Every day should be Earth Day

By Tony Pizza, Sports Editor

Once upon a time, April 22 was organized to bring awareness to environmental issues such as overpopulation and eventually incorporated items such as recycling, global warming and the like.

When Sen. Gaylord Nelson conceptualized Earth Day in 1970, environmental issues were at the tip of society’s conscious. Now, every day is Earth Day. The generation between 18 and 28 years of age grew up with the images of plastic soda can holders around seagulls’ necks and fish swimming in toxic waste. We know the importance of recycling, the dwindling supply of natural gas and the dangers of deforestation and greenhouse gases.

The importance of restricted water use and smarter light bulbs are as common as learning to brush one’s teeth, or doing bunny ears and putting the loop through the hole.

In the 1970s, curbside recycling programs in numerous major U.S. cities and reusable grocery bags were part of every hippie’s utopia. These innovations are now commonplace.
Whether we want to or not, the globe is going green. So green, in fact, that your parent’s notion of Earth Day is now obsolete. That’s not to say that environmental awareness shouldn’t have a designated day, it just has to evolve.

Contrary to the notion of “Zero Population Growth,” the Earth’s population has almost doubled from 3.69 billion to 6.7 billion, according to a U.N. report. In North America, that growth has been less, with an increase of only 100 million in nearly 40 years. Regardless of how you slice it, that’s more people using more fossil fuels, producing more waste that’s toxic to both the atmosphere and water, and utilizing more of the Earth’s precious resources.

Whether by housing development, prospect drilling sites, or simply more people having that desire to “get out and play,” the trickle-down effect of the Earth becoming more populated is that our recreation places are being affected.

As much as anywhere in North America, Utah has recreation sites that are as spectacular in their beauty as they are magnificent in their accessibility. Utah might be America’s outdoor playground, but there are increasingly more people playing there. This isn’t a column about excluding people from enjoying this playground, but more about taking the consciousness that Nelson tried to make mainstream 39 years ago, and applying it to the place that should be a no-brainer.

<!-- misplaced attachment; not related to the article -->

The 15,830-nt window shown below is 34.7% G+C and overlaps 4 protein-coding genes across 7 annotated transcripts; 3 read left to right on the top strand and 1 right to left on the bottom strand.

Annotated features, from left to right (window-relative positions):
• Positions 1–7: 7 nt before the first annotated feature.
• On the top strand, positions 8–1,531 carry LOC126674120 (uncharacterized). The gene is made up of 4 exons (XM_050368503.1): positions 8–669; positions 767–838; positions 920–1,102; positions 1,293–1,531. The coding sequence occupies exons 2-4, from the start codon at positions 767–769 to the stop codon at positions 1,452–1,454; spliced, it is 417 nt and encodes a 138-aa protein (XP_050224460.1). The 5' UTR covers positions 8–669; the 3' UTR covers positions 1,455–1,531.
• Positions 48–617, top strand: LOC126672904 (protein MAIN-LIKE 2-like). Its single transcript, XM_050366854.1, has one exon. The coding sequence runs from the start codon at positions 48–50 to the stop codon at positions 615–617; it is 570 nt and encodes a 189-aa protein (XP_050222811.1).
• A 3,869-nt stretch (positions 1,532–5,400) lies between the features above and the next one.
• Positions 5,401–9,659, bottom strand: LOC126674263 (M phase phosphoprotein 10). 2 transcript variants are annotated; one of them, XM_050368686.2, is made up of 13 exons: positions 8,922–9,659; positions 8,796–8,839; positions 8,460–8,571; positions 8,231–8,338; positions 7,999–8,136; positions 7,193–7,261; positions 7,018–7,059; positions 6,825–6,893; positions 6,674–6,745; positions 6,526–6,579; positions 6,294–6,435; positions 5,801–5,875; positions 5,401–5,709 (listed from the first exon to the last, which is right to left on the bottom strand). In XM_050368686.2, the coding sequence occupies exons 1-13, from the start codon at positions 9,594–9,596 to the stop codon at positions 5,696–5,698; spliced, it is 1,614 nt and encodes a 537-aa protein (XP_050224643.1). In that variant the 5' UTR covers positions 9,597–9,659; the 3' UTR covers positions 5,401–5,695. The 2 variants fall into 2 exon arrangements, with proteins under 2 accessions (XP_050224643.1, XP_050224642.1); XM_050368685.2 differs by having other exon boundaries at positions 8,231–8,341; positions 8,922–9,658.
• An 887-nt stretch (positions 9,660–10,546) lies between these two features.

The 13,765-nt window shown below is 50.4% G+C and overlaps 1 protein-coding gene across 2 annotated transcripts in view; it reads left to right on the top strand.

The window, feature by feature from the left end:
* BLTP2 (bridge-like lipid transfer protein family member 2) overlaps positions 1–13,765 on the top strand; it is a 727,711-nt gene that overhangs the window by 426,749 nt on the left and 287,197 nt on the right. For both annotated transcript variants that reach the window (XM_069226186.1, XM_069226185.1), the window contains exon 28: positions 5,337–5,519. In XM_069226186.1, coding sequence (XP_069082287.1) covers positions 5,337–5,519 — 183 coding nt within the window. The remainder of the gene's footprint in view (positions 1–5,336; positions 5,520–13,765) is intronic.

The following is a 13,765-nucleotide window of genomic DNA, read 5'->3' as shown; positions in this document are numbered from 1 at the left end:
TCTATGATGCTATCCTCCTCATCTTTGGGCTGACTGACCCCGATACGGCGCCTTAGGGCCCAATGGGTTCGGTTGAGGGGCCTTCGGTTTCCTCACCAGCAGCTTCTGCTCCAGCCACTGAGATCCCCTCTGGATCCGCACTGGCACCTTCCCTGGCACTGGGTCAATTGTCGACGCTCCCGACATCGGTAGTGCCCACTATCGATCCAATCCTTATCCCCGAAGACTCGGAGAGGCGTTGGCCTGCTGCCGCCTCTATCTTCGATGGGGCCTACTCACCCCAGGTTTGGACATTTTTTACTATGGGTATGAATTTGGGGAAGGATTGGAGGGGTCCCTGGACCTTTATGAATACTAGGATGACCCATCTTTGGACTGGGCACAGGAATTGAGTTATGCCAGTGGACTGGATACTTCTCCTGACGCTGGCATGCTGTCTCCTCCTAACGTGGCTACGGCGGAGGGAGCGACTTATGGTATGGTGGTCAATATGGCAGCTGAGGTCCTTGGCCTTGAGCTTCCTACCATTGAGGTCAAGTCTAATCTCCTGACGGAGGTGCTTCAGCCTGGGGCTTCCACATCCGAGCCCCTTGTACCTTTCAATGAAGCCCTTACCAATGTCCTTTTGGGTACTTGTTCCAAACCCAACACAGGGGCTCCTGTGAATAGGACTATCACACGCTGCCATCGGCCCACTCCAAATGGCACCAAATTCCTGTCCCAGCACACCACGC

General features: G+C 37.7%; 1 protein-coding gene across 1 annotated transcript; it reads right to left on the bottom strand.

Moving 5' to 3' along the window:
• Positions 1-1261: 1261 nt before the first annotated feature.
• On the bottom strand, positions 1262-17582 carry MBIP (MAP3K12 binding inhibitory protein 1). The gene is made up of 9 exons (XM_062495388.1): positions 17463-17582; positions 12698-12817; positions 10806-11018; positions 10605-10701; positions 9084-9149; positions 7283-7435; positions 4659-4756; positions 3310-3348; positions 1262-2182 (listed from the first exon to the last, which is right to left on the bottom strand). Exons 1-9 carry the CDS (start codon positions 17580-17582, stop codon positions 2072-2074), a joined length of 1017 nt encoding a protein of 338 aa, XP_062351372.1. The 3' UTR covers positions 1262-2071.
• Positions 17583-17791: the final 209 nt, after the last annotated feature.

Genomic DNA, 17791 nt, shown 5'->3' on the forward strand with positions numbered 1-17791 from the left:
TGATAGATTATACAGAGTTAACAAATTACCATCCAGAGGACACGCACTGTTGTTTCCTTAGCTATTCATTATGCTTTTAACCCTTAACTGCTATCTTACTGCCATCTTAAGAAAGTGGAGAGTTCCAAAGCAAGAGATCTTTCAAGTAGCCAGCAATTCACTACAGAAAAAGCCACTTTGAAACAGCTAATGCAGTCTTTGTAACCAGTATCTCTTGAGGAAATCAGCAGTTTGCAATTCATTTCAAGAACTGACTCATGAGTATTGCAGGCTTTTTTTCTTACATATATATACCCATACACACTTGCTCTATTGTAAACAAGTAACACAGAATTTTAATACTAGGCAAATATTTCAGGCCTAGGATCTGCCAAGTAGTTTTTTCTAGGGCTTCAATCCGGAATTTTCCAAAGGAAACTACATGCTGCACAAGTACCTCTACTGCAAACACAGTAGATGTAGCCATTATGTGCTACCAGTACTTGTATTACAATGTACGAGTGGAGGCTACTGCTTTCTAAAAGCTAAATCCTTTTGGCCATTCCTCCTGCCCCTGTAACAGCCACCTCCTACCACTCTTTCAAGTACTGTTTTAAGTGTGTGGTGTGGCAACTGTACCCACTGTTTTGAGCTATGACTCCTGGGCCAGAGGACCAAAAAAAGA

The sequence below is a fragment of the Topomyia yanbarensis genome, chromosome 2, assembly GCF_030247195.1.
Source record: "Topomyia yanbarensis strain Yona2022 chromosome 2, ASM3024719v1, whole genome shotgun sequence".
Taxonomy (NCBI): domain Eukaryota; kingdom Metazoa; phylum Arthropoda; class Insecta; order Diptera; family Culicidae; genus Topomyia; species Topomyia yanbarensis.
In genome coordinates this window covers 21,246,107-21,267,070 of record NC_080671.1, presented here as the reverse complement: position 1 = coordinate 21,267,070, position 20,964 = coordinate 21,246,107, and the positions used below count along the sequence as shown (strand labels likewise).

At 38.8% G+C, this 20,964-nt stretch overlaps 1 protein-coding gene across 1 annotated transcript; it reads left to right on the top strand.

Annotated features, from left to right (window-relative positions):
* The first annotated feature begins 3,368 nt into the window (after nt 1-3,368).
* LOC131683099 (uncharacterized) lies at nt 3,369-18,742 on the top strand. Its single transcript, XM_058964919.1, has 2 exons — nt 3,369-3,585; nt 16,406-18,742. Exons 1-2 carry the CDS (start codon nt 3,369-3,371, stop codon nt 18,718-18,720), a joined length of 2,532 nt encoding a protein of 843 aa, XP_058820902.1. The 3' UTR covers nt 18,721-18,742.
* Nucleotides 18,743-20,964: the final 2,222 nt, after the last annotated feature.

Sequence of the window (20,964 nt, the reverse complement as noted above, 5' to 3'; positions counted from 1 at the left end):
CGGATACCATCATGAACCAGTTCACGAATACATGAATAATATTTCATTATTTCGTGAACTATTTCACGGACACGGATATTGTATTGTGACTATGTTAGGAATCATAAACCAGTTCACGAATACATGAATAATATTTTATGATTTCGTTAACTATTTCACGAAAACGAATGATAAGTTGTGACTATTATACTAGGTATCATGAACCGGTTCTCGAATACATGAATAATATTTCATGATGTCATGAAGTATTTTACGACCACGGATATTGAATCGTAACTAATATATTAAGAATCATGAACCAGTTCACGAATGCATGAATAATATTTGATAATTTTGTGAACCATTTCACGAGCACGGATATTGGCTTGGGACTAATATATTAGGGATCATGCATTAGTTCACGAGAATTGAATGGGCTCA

Utah’s lakes and reservoirs are perhaps the most popular summer recreation spots in the state. Being responsible for one’s own trash is so elementary, I feel slightly embarrassed for mentioning it. Being responsible for one’s trash doesn’t stop at making sure that a can of lemonade makes it into a garbage bag, but making sure that garbage bag and its contents make it into a trash receptacle.

How many times have you been on Echo Reservoir, Lake Powell or Jordanelle and seen trash collecting near the banks because someone was negligent enough to not dispose of his or her trash properly? The common adage of leaving something better than you found it has to apply to every person enjoying the outdoors in this day and age, but human efforts have to go beyond that. Being responsible and proactive are vital for everyone to have the opportunity to enjoy the outdoors. Last year, the Utah Legislature made it illegal to possess or transport invasive quagga and zebra mussels that were damaging power and water infrastructures and the water ecosystems in which boats were using. This is one example of how one bad apple (e.g., one negligent or ignorant boater) can ruin the whole bunch.
The next example, however, blew me away.

“Leave no trace” is an ethical movement that encourages outdoor enthusiasts to explore the land, but preserve the past, avoid introducing non-native items to an area and minimize human impact in wilderness areas in general. I was shocked after exploring Escalante last year to find that someone had violated the leave no trace pact in every way imaginable. In the wilderness, people are expected to dig at least an eight-inch hole, away from any established trail when having a bowel movement. The toilet paper is then to be stored, not buried, with the hiker’s other trash and removed from the area. The shock of seeing that not only had someone violated these courtesies of the wilderness, but added a Fruit Roll-Up, fruit snack and granola bar wrapper to the fray, along with a trail of toilet paper that could have refreshed a herd of mule deer twice over, was the equivalent of putting a pet to sleep. It was that disturbing watching someone violate every other person’s right to experience the area in as close to natural circumstances as possible. One of the most alluring qualities of being out in the wilderness is to escape society for a while, not to be introduced to the trace of human beings in the most unflattering way possible.

Earth Day has evolved from its beginnings and it’s more about everyone leaving the smallest trace of their waste as possible, not only in the wilderness, but in everyday life.

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